Thursday, October 27, 2011

San Diego school district faces possible insolvency

The San Diego Unified School District's board of trustees got a cold, harsh dose of fiscal reality from its financial consultant and its staff Tuesday night. Then it took an earful from angry parents, staff and even fifth-graders from schools the district has slated for possible closure. Aside from some sparring on whether to reduce busing, a spat that ended with a majority of the board voting to reject further cuts, there was little actual action at Tuesday's meeting. Rather, the marathon meeting was an opportunity for the board to air publicly the true depth of its financial woes and blame the state for those woes.
Bennett outlined the state's decision to project an optimistic $4 billion in extra revenues state, and described the legislative mandate from Sacramento that school districts must spend the money, even though they might never actually get it. His description of the budget games being played sent gasps through the 300-strong crowd of sign-waving education supporters, many of whom had clearly come to talk about school closures and seemed to be learning the details of the district's dire financial situation for the first time.
After further stunning the crowd with statistics — he said if the state makes midyear cuts to San Diego Unified's budget, the district will be down to the same per-student funding level it was at 11 years ago.
The topic isn't new to the district. Internally, it's been discussing possible insolvency for years even as the board has taken gambles on the state's situation improving, potentially compounding the grave financial situation.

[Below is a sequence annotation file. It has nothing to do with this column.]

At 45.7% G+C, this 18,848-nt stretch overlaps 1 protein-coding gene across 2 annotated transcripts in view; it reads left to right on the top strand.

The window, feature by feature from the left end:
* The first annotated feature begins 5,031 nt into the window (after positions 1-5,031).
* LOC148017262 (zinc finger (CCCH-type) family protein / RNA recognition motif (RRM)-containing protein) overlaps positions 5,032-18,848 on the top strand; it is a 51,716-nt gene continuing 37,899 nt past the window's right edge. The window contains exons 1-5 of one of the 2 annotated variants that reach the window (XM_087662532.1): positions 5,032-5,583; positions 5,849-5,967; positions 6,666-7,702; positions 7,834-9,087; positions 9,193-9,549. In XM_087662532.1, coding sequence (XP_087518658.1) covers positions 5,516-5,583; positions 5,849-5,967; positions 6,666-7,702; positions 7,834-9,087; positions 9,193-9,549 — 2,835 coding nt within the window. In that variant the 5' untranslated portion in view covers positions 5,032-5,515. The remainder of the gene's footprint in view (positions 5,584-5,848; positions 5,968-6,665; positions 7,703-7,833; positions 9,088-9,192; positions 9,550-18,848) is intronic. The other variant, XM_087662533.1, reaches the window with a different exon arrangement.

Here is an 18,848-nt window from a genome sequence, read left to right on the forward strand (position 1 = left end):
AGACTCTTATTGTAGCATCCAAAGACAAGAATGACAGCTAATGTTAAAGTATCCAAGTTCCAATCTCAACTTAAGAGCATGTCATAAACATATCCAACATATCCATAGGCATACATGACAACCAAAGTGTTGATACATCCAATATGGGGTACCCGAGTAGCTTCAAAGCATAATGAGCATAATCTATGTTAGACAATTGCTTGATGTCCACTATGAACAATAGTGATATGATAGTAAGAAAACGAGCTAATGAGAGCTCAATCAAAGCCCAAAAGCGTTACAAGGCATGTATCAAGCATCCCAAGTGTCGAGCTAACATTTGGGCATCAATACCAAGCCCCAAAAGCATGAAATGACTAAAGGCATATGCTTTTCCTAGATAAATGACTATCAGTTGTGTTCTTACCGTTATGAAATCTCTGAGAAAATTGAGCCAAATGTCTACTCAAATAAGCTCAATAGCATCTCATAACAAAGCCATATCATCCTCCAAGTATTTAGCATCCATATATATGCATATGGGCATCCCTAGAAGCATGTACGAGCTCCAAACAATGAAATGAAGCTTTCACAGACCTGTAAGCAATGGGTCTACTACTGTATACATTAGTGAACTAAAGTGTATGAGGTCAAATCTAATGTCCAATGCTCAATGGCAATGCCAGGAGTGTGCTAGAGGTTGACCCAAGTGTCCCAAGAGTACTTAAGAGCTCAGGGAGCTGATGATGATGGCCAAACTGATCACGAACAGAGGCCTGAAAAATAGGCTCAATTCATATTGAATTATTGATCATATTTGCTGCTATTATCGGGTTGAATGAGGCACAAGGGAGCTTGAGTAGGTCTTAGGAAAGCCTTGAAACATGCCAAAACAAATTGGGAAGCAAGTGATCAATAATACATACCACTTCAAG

The purpose of Bennett's presence at the meeting seemed more aimed at educating the broader public about just how dire things really are at San Diego Unified. Coming two weeks after district Superintendent Bill Kowba (who remained silent throughout Tuesday's four-and-a-half-hour meeting) announced the district was "at the edge of the cliff, looking over and down at insolvency," the presentation was the latest in a line of recent public proclamations of distress by the district.
Frances O'Neill Zimmerman posted at 8:52 am on Wed, Oct 26, 2011. Posts: 497 I really appreciated Will Carless' accurate account of that School Board meeting last night: sound and fury signifying nothing. Theater, grandstanding, heartfelt appeals, tainted Board members berating staff, no decisions, a silent Superintendent.

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